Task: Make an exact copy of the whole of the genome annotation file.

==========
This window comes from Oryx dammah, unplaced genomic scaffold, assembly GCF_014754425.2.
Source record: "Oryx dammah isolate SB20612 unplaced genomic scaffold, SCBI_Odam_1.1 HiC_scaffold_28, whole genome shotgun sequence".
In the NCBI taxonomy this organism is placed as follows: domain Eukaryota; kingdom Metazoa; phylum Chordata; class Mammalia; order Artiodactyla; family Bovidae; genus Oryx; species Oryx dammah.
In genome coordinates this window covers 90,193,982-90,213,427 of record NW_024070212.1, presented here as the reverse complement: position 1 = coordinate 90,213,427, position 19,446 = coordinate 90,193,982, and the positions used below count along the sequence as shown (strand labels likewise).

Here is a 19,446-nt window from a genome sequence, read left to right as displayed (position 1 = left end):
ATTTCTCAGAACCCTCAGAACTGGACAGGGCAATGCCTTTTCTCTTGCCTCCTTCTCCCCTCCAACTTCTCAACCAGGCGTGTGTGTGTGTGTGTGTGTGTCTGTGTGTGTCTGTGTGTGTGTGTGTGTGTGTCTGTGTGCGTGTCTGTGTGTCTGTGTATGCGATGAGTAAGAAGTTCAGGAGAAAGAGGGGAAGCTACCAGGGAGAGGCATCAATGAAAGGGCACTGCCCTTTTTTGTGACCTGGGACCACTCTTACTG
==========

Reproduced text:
This window comes from Oryx dammah, unplaced genomic scaffold, assembly GCF_014754425.2.
Source record: "Oryx dammah isolate SB20612 unplaced genomic scaffold, SCBI_Odam_1.1 HiC_scaffold_28, whole genome shotgun sequence".
In the NCBI taxonomy this organism is placed as follows: domain Eukaryota; kingdom Metazoa; phylum Chordata; class Mammalia; order Artiodactyla; family Bovidae; genus Oryx; species Oryx dammah.
In genome coordinates this window covers 90,193,982-90,213,427 of record NW_024070212.1, presented here as the reverse complement: position 1 = coordinate 90,213,427, position 19,446 = coordinate 90,193,982, and the positions used below count along the sequence as shown (strand labels likewise).

Here is a 19,446-nt window from a genome sequence, read left to right as displayed (position 1 = left end):
ATTTCTCAGAACCCTCAGAACTGGACAGGGCAATGCCTTTTCTCTTGCCTCCTTCTCCCCTCCAACTTCTCAACCAGGCGTGTGTGTGTGTGTGTGTGTGTCTGTGTGTGTCTGTGTGTGTGTGTGTGTGTGTCTGTGTGCGTGTCTGTGTGTCTGTGTATGCGATGAGTAAGAAGTTCAGGAGAAAGAGGGGAAGCTACCAGGGAGAGGCATCAATGAAAGGGCACTGCCCTTTTTTGTGACCTGGGACCACTCTTACTG